Better is a homely, welcoming, safe space, ideal for coaching

View the space and buy a package

Contact Candy on 011 327 6098 or create@better.joburg

 

So you want to be a Doctor?

PhD preparation workshop

You are thinking about getting a PhD, but you are not sure about what is expected, how to go about it and whether it’s worth it. This workshop will help you to decide, and to prepare an application for PhD studies.

Many people want to get a PhD, to wear the red gown and to earn the right to be called Doctor. But it’s not an easy process. Doctoral education takes three to six years so it’s a big commitment. Many start, but few complete.

This workshop will help you to …

  • Decide if a PhD really is for you
  • Understand what a PhD is and is not
  • Choose a PhD program
  • Find a supervisor and persuade them to supervise you
  • Choose a research topic
  • Prepare your application
  • Prepare a research proposal
  • Increase your chances of acceptance into a program
  • Plan for your life as a PhD candidate

This workshop is a great way to start you PhD studies and make sure you succeed.

Who is it for?

All kinds of people do PhDs. This workshop is for you if…

  • You are employed at a university and are under pressure to get a PhD
  • You want to get into an academic career and need to improve your qualifications
  • You are employed outside of academia and want a PhD to differentiate yourself
  • You are retired and now have time to explore an area of knowledge in depth
  • You want to reflect on and consolidate your experience and knowledge in a field
  • You have a long-standing personal dream of being a doctor
  • You have applied for a PhD before and been rejected
  • You don’t have friends and family with PhDs to advise and guide you

How does it work?

The workshop takes place over two days. You must attend both days. It is held at Better, 91 Oxford Road, Saxonwold in Johannesburg. We can recommend accommodation nearby for people travelling to Johannesburg (not included in the fee).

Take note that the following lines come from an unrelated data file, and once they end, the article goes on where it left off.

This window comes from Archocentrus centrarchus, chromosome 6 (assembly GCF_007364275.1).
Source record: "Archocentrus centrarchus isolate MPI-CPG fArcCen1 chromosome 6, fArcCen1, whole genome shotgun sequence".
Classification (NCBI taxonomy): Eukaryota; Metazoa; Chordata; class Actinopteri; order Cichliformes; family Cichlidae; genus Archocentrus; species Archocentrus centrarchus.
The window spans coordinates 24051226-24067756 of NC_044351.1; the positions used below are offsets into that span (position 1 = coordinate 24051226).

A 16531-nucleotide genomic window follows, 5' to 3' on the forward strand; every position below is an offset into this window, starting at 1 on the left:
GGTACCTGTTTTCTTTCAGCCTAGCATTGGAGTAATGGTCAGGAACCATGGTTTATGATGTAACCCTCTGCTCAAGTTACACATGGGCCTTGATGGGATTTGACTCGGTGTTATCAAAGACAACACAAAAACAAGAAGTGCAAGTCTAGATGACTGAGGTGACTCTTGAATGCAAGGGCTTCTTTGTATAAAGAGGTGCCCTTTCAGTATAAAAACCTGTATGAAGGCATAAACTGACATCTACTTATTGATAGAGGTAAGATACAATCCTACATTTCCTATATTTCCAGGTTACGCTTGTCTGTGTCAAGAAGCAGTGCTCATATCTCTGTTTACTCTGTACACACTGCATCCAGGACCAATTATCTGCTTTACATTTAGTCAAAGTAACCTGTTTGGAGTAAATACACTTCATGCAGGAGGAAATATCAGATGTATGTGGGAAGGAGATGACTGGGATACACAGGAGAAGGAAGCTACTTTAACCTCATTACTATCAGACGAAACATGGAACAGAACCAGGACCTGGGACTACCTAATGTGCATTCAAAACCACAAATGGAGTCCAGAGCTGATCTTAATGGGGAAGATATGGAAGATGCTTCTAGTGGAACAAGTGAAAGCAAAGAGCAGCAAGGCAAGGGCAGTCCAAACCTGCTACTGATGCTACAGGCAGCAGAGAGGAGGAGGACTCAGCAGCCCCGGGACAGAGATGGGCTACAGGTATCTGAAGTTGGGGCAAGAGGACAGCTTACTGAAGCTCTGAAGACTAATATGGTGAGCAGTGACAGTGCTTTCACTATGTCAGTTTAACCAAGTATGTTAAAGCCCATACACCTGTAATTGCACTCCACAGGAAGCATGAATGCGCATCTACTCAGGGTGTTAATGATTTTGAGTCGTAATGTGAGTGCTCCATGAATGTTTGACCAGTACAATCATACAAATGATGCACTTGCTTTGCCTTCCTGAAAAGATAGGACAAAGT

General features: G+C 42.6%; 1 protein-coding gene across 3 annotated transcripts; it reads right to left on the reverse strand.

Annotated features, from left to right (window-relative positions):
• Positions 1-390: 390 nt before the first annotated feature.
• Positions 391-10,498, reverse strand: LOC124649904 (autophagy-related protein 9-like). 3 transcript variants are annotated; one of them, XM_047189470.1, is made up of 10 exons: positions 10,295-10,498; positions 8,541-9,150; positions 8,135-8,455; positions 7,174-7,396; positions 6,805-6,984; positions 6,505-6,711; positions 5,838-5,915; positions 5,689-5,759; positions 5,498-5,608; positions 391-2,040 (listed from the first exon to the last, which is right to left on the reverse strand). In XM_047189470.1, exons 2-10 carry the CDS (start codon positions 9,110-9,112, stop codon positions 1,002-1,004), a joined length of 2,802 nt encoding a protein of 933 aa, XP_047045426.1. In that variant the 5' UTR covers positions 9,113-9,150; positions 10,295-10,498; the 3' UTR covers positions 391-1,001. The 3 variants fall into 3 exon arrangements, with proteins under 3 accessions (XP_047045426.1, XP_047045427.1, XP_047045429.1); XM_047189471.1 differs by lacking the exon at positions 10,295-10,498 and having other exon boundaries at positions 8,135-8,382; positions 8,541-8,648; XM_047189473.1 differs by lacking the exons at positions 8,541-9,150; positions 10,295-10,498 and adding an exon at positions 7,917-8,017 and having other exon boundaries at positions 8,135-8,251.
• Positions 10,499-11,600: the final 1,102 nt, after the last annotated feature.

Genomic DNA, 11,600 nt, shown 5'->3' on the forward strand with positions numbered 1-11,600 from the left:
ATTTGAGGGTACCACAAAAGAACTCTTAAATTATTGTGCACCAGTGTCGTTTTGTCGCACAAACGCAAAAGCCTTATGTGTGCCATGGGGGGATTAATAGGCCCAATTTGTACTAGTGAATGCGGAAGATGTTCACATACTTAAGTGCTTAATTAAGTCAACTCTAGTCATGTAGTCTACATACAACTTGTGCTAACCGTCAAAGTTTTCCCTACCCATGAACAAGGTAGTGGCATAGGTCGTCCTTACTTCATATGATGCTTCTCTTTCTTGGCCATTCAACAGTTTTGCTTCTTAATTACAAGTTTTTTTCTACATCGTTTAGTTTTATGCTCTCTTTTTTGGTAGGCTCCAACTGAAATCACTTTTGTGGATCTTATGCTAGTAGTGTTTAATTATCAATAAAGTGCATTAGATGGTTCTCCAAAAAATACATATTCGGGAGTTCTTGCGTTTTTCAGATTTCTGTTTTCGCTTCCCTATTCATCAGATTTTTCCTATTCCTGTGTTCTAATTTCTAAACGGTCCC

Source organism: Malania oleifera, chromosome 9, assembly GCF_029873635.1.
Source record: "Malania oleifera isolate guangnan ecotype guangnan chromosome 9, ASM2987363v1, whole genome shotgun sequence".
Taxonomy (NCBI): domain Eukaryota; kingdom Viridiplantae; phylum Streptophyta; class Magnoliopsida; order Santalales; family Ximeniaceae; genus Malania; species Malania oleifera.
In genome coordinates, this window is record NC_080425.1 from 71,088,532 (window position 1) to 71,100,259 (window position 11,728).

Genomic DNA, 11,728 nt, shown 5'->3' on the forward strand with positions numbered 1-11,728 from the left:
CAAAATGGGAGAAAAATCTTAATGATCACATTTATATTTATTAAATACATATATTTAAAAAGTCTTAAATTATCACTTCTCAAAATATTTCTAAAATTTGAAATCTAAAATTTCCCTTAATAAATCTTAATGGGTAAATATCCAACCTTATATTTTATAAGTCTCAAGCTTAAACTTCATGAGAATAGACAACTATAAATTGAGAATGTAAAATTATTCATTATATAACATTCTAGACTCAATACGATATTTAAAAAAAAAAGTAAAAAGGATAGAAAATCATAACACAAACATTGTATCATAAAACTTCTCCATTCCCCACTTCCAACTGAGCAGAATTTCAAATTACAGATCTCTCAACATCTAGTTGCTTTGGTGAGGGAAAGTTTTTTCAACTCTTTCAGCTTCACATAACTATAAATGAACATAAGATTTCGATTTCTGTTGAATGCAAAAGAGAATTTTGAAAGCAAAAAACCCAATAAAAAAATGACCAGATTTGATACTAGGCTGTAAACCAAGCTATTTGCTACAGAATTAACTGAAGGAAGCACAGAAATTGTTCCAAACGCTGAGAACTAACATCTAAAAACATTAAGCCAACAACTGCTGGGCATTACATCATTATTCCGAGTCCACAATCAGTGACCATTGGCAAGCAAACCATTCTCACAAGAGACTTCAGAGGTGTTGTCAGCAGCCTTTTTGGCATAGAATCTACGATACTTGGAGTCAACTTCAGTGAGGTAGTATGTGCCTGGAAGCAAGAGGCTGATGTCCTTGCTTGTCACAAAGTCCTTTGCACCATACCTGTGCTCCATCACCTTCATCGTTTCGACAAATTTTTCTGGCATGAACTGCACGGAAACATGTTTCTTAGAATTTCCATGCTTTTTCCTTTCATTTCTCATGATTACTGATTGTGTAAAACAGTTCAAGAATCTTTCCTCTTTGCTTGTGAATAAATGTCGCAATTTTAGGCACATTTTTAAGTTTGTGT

The first day of the workshop will be spent learning about the PhD, how doctoral education works and analysing your reasons for wanting to do a PhD. We discuss how to choose a program and supervisor and go through a detailed process for deciding on a research topic. The day is very hands-on and we will have plenty of time to talk about your specific circumstances. We work through exercises examining what the information we share means to you.

At the end of the first day you will be set homework to do that evening, collecting information for and preparing your application. On the second day we will review your application and discuss how to strengthen it. Then we will spend time writing your proposal, discussing your proposal and improving it. This process also gives you a taste of what PhD study is like. We end the workshop by discussing how you are going to adjust your life to accommodate a PhD.

You get…

  • Two days with an expert on doctoral education answering your questions
  • Detailed information about what to expect from doctoral education
  • A checklist of questions to ask when choosing a program and supervisor
  • A detailed procedure for approaching a supervisor
  • A template for preparing a short proposal for your application
  • Insight into how to find and use academic literature to guide your choice of topic
  • A taste of what academic research and PhD learning is like
  • A personal review of your CV and academic transcript to identify strengths and weaknesses
  • A worksheet that helps you plan your life as a PhD candidate

About Judy Backhouse

Judy Backhouse wrote her PhD on Doctoral Education in South Africa, graduating in 2009 from Wits University. She has run workshops for postgraduate students and academic staff on academic writing. She has also run workshops for postgraduate supervisors at Wits University and at the University of Venda. She has worked as the convenor of a PhD program, including screening and interviewing PhD applicants. This course is a result of seeing a lot of bad applications and wanting to help applicants to improve their chances in applying.